You think of us in bright medieval paintings,
our flat profiles ascending and descending ladders.
And slender, robed in cinnabar, announcing from stage
right or praising God in cartoon bubbles flipped
upside-down to be read more easily from above.
But come with me to the bridge where couples
stroll over the brown-black Thames, haloed by domes
and spires, the spoked and spinning blue Eye.
Look closely down the railing. There she is.
We travel the chilled air, whispering: don’t do it.
We are the shiver of thought, that the money or lover
might return, the painful illness be cured. And when
they jump, we are the warmth in hypothermia,
the ones in the brain’s control room, turning the knobs
of the visible scene, hastening the fade to black.
Robert Peake is a British-American poet living near London. He founded the Transatlantic Poetry on Air reading series, and collaborates on poetryfilm. His poetry collection The Knowledge is now available from Nine Arches Press.
A moot point
All pain is illusory,
the philosophy tutor maintains.
I slouch at the edge of the debate,
doodling black squares
in the margin of my A4 pad.
I let the other students get on with it,
the cries of outrage,
the counter attacks:
What about cancer?
I have seen faith healers
in the Philippines
from the terminally ill.
Grumblings of disbelief.
What did it look like then?
Like a cone of congealed fat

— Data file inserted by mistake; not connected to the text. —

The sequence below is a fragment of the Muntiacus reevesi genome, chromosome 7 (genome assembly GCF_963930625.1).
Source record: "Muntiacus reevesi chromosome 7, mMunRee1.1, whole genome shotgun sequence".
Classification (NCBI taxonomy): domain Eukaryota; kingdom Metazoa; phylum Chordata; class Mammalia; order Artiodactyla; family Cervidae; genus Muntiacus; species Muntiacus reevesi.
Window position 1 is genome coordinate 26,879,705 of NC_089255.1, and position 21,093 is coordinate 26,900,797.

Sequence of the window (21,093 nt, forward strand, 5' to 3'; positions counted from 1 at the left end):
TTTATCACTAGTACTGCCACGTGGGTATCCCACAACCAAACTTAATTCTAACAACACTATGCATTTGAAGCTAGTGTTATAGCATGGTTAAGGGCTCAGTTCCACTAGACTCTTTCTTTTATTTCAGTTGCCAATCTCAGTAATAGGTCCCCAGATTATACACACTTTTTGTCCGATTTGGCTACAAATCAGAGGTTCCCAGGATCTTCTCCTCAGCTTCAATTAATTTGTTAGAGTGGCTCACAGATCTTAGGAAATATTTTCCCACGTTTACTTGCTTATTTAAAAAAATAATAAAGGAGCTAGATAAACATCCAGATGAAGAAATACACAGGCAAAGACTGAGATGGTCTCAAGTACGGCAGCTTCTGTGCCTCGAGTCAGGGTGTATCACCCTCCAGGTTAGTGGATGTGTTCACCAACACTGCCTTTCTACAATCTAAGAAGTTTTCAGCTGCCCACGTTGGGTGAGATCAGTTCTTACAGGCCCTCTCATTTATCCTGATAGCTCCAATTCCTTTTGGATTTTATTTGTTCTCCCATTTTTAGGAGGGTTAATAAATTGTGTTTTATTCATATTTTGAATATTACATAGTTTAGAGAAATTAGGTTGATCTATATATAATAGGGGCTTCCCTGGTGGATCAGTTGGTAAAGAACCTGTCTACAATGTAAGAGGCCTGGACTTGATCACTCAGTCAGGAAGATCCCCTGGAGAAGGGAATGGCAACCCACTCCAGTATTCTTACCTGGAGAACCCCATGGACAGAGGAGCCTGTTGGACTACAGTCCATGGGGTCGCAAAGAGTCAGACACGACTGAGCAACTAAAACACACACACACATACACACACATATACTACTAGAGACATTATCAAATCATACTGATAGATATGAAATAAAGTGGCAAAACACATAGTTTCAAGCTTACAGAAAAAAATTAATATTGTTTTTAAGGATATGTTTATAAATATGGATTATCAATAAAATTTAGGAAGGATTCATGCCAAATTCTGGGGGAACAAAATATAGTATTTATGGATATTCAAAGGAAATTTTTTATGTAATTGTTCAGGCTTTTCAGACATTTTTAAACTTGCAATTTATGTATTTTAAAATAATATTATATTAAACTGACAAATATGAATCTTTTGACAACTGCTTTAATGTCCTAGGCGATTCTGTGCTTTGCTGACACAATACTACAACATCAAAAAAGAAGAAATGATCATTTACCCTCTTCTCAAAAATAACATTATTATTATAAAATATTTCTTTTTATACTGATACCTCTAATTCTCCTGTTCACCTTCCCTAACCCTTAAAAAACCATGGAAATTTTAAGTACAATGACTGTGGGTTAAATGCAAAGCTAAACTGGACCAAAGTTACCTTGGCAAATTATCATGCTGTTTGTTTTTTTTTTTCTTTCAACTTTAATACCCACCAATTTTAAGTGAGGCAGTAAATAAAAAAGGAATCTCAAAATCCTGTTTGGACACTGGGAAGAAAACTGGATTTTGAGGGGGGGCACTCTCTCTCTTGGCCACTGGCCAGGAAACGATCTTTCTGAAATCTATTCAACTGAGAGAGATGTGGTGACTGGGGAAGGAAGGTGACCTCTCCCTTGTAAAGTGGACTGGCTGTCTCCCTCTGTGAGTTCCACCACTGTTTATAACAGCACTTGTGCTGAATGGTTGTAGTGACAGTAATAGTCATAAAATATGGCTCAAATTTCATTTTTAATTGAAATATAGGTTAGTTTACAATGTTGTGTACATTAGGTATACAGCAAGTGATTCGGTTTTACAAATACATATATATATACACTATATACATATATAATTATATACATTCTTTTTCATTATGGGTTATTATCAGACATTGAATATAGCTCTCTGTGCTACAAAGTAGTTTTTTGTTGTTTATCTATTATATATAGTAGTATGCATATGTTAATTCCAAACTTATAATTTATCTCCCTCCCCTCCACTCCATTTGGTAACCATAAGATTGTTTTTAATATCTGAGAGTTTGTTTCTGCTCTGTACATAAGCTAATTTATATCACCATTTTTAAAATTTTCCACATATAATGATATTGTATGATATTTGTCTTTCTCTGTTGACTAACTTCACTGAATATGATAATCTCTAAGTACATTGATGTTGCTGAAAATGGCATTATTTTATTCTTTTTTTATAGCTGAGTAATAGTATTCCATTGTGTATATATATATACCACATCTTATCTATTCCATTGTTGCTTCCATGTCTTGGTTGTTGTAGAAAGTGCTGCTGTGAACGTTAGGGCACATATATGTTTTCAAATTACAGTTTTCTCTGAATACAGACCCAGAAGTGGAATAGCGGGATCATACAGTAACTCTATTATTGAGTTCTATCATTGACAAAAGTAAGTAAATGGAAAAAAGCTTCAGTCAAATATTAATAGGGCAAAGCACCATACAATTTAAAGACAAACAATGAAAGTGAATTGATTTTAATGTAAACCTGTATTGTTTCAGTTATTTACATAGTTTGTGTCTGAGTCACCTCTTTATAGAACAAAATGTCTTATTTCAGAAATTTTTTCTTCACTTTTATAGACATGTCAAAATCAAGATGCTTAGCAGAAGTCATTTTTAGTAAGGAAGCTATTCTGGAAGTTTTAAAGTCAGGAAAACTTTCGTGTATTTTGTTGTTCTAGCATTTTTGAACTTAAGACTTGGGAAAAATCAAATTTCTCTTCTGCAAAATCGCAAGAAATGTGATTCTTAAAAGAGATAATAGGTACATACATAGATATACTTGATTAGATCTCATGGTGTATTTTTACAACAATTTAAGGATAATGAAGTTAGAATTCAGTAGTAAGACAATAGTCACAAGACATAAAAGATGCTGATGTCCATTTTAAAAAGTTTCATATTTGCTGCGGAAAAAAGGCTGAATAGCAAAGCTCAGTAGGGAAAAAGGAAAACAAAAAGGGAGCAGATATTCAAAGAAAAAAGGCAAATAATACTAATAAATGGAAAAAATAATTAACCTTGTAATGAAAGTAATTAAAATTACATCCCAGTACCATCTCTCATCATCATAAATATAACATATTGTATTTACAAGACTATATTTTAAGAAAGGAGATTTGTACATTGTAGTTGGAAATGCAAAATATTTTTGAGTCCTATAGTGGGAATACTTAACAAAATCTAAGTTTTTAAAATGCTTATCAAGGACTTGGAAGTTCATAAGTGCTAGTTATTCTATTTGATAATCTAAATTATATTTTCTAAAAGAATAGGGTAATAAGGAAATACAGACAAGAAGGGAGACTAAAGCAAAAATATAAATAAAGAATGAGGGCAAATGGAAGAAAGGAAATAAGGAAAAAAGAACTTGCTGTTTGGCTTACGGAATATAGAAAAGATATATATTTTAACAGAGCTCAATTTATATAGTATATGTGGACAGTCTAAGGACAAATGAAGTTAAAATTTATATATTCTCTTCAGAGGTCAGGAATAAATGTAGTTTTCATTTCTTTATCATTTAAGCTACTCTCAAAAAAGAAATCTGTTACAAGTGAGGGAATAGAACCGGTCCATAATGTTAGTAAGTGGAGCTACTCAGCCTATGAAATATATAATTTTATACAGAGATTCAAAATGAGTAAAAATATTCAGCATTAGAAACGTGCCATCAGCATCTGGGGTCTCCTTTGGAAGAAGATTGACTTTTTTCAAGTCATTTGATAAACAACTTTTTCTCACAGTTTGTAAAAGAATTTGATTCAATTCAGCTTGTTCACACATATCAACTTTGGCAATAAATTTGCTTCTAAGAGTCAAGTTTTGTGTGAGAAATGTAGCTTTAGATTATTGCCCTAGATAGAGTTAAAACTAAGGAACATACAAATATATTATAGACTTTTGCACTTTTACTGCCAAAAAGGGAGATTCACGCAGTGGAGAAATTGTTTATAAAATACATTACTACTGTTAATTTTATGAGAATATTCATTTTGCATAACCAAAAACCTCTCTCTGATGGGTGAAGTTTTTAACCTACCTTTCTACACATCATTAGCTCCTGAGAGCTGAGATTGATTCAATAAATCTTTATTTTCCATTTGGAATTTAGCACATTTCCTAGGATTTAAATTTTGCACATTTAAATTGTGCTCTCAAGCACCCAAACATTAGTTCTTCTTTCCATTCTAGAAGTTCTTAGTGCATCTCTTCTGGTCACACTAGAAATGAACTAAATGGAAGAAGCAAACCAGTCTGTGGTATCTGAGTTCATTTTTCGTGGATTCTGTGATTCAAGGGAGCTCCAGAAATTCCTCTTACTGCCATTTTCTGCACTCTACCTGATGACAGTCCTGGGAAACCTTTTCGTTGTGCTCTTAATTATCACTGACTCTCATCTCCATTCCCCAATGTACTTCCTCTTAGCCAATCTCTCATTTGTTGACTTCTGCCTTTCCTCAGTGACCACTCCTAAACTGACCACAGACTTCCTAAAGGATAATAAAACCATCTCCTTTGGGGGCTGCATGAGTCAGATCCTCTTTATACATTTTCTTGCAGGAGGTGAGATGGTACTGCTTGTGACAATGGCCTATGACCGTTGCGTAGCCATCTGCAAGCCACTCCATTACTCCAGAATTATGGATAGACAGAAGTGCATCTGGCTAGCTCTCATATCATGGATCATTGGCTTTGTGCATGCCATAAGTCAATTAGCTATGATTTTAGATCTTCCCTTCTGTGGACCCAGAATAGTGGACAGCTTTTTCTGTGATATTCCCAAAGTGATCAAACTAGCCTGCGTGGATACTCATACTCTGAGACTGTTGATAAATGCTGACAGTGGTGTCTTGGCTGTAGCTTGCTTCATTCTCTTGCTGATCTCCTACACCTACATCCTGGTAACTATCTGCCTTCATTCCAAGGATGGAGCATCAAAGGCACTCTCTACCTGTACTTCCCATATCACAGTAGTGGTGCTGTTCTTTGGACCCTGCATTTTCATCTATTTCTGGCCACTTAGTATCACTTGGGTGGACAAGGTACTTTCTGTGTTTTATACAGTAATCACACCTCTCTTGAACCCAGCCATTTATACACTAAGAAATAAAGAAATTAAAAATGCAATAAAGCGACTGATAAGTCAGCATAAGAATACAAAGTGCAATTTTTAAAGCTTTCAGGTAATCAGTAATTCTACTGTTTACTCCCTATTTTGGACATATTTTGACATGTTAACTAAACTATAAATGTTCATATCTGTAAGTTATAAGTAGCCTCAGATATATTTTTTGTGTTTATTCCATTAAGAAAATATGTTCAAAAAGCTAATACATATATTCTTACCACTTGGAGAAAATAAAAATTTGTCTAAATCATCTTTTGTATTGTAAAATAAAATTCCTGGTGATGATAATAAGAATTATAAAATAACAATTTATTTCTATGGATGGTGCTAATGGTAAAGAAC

rising out of the body
into the healer’s hands.
The tutor wears Dr Scholl sandals,
lets his beard roam free.
He’s told us before
about his own faith healing.
The whole family’s involved;
even the cat
lays its paws
upon migraine sufferers.
One of the students gathers his books,
flounces out in protest,
muttering about wasted fees.
On a fresh sheet I write
all pain is illusory,
before carefully blocking out each letter,
thinking about Uncle Eric
who shot himself in the stomach,
wondering whether cool hands
could have healed
his illusory wound.
Hilaire has had short stories and poetry published in several anthologies and various magazines, including Brittle Star, Wet Ink, Under the Radar and Smoke: A London Peculiar. Triptych Poets: Issue One (Blemish Books, Australia, 2010) features a selection of her poems. Her novel Hearts on Ice was published by Serpent’s Tail in 2000. She is currently working on a poetry collection with Joolz Sparkes, London Undercurrents, unearthing the voices of women who have lived and worked in the capital over many centuries. She blogs at: https://hilaireinlondon.wordpress.com/
The dark green water wraps me
silk-cool in afternoon heat.
I turn away from the shore. Beyond
there is sea for ever. All I need do
is swim till I become green silk
till where I am is no longer a place.
I can drown pain, close my eyes
on ruined cities, wash myself clean.
I feel the push of waves against me
swallow salt, lie still and float
out of my depth. The sea makes cold love
to all my bones, wakes fear
with its uninterested embrace. I turn
and see sand, find my feet again.
Susan Jordan has an MA in Creative Writing from Bath Spa University and writes both poetry and prose. She has had poems published in a number of print and online magazines, including Prole, Obsessed with Pipework, Snakeskin, South, Ariadne’s Thread and the Agenda online supplement. She worked for a mental health charity for a number of years.